Claw-like spines (magnified here) on the genitals of virgin male fruit flies act as Velcro by latching onto the surfaces of female genitals during sex.
Credit: University of Cincinnati
When fruit flies hook up, they really hook up.
Scientists now find that spikes on the genitals of male fruit flies literally help them hold onto females.
Using a laser, researchers zapped off tiny claw-like spines from the genitals of virgin male fruit flies (Drosophila bipectinata) from Cape Tribulation in Australia. Other scientists had suggested these hooks helped deliver sperm into wounds they might inflict, just as how bedbugs have sex.
The researchers found spineless males essentially slid off females, making them drastically less able to copulate and compete against rival males for mates. However, if the males were nevertheless able to have spineless sex, they apparently had normal insemination and fertilization rates.
These spikes latch onto the outside surfaces of female genitals during sex, not inside the female. The investigators suggested they acted much like grappling hooks or Velcro, perhaps behaving like seatbelts on a bucking bronco so that males could hold on.
"In Drosophila, unwilling females resist male sexual advances by vigorous kicking with their hind legs, bucking, extruding their genitalia in telescoping fashion, and if all else fails, by simply running or flying away from eager males," said researcher Michal Polak, an evolutionary biologist at the University of Cincinnati. "The spines may be an evolutionary solution in males to overcome these forms of female resistance."
Genitals in many animals, from insects and birds to primates, are exceedingly diverse in shape, evolving much faster relative to other body parts.
- Male beetles also have genital spines, and the females have evolved tougher genitals to help thwart damage.
- Mallard ducks have evolved ridiculously long phalluses and twisted vaginas.
- The clitoris of a hyena can protrude up to 7 inches from her body, forcing males to be very accurate in their positioning.
Understanding the reasons for this remarkable trend in the animal kingdom has been a major challenge for evolutionary biologists, a problem even touched on by Darwin in his work, "The Descent of Man," Polak explained.
One major obstacle plaguing researchers striving to uncover the evolutionary function of genital features has been the downright tiny size of their various components. The researchers used lasers because they could zap off the smallest of structures, down to less than 1 micron in size, with little or no collateral damage to neighboring features.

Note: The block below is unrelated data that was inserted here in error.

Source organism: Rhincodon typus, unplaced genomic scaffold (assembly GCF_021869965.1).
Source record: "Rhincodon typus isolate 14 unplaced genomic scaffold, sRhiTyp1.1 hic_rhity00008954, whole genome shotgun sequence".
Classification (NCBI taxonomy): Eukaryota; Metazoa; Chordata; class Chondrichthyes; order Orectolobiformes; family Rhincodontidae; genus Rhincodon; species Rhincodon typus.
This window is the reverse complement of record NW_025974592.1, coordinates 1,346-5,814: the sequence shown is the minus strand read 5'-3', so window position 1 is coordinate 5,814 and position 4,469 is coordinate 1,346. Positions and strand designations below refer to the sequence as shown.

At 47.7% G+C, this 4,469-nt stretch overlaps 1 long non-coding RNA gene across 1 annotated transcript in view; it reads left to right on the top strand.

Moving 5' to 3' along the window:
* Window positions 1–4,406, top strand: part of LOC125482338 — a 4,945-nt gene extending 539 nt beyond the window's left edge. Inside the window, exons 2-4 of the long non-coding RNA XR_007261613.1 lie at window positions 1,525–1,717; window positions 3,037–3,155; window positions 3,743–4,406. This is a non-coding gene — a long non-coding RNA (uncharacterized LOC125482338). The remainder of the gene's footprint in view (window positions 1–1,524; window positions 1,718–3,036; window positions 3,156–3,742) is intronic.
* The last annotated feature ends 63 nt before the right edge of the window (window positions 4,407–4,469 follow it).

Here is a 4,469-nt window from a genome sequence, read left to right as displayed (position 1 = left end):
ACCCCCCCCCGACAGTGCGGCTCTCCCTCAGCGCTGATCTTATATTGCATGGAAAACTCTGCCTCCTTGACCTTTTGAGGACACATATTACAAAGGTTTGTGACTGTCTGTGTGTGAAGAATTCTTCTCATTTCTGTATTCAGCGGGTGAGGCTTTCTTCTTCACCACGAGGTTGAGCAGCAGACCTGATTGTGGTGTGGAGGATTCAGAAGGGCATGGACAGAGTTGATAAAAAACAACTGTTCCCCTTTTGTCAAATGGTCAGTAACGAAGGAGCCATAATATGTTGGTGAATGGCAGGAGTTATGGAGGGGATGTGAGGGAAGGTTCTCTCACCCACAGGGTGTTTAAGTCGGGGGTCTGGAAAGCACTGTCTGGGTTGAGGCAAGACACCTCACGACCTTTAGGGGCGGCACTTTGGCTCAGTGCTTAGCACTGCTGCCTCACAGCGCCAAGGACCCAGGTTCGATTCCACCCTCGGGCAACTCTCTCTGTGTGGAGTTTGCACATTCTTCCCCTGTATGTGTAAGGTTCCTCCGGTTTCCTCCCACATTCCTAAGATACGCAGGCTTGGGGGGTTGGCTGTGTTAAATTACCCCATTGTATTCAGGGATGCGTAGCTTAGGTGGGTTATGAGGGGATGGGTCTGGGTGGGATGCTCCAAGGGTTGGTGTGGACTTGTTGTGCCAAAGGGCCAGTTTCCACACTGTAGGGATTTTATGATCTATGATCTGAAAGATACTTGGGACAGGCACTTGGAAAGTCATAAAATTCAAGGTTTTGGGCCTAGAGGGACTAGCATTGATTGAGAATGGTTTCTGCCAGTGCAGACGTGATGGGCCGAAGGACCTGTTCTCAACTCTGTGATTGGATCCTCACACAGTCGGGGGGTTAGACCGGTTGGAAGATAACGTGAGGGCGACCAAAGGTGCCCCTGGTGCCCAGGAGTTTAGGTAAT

"We had trouble getting males to hold absolutely still under anesthesia during surgery, for if the male was too jittery, it was easy to miss our target, overshoot, and burn the male genitals in places that we, and presumable also the unfortunate male, did not desire," Polak recalled. "By trial and error, we discovered that very young males — 24 hours of age — lie quite still under light anesthesia, which we then used in our experiments to avoid the problem of trying to zap a quivering target."
Grappling hooks or Velcro
It remains uncertain whether these spikes act like grappling hooks on unwilling targets or like Velcro hooks on a matching surface.
The spines routinely embed at one place on female genitals during copulation, suggesting there might be a pocket there males use to anchor. "If this view is correct, it would argue in favor of the Velcro hypothesis," Polak said.
Polak and his colleagues are now planning more laser studies on genitals.
"We are using the laser for a variety of projects, including to surgically excise other genital traits and the tiny but elaborate male sex 'combs' used in courtship, and to study their adaptive function in sexual selection," Polak says.
Polak and his colleague Arash Rashed detailed their findings online January 6 in the Proceedings of the Royal Society B.
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